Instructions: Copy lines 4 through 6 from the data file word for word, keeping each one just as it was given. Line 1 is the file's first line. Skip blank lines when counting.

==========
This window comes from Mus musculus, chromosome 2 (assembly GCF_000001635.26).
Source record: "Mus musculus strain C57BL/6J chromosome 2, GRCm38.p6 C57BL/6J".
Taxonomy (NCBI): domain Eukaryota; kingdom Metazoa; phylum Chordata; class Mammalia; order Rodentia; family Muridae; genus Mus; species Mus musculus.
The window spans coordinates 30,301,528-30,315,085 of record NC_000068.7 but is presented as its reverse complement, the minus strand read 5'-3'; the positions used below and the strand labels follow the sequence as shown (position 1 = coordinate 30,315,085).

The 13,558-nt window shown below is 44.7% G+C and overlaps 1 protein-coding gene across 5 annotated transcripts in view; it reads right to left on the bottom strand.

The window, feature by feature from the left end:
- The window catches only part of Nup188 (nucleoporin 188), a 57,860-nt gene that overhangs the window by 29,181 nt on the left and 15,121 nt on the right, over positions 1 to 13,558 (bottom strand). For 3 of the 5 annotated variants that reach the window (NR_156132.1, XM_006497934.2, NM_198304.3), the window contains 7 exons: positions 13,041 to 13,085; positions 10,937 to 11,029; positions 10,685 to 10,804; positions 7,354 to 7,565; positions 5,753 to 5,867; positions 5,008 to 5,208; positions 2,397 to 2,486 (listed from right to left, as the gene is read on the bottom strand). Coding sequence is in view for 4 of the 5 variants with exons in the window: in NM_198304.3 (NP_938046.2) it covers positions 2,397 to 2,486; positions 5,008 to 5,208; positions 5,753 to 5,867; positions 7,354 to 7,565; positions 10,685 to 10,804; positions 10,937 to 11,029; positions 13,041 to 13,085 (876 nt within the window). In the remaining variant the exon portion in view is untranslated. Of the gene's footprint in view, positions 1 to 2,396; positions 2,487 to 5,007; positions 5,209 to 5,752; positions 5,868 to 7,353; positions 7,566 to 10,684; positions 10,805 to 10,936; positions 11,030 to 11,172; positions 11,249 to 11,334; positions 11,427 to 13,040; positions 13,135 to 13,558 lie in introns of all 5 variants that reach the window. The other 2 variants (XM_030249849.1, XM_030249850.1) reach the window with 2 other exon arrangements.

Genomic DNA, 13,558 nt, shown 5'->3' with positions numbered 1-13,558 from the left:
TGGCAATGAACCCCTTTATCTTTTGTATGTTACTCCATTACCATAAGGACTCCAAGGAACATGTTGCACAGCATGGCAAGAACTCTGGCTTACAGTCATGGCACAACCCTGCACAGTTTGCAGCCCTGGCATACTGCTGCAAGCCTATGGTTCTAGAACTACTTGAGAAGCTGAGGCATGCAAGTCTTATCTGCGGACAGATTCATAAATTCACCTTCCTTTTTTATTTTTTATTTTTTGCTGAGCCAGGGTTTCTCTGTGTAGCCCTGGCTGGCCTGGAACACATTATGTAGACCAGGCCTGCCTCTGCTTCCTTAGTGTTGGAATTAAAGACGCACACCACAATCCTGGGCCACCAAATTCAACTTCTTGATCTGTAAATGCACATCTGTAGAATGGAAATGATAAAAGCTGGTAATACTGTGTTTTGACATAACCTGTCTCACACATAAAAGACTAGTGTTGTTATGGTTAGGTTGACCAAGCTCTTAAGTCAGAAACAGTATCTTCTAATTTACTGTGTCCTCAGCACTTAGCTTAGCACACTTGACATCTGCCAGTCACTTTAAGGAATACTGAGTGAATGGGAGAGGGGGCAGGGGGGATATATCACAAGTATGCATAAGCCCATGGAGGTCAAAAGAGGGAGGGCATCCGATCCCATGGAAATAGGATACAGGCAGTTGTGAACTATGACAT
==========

The window spans coordinates 30,301,528-30,315,085 of record NC_000068.7 but is presented as its reverse complement, the minus strand read 5'-3'; the positions used below and the strand labels follow the sequence as shown (position 1 = coordinate 30,315,085).

The 13,558-nt window shown below is 44.7% G+C and overlaps 1 protein-coding gene across 5 annotated transcripts in view; it reads right to left on the bottom strand.

The window, feature by feature from the left end: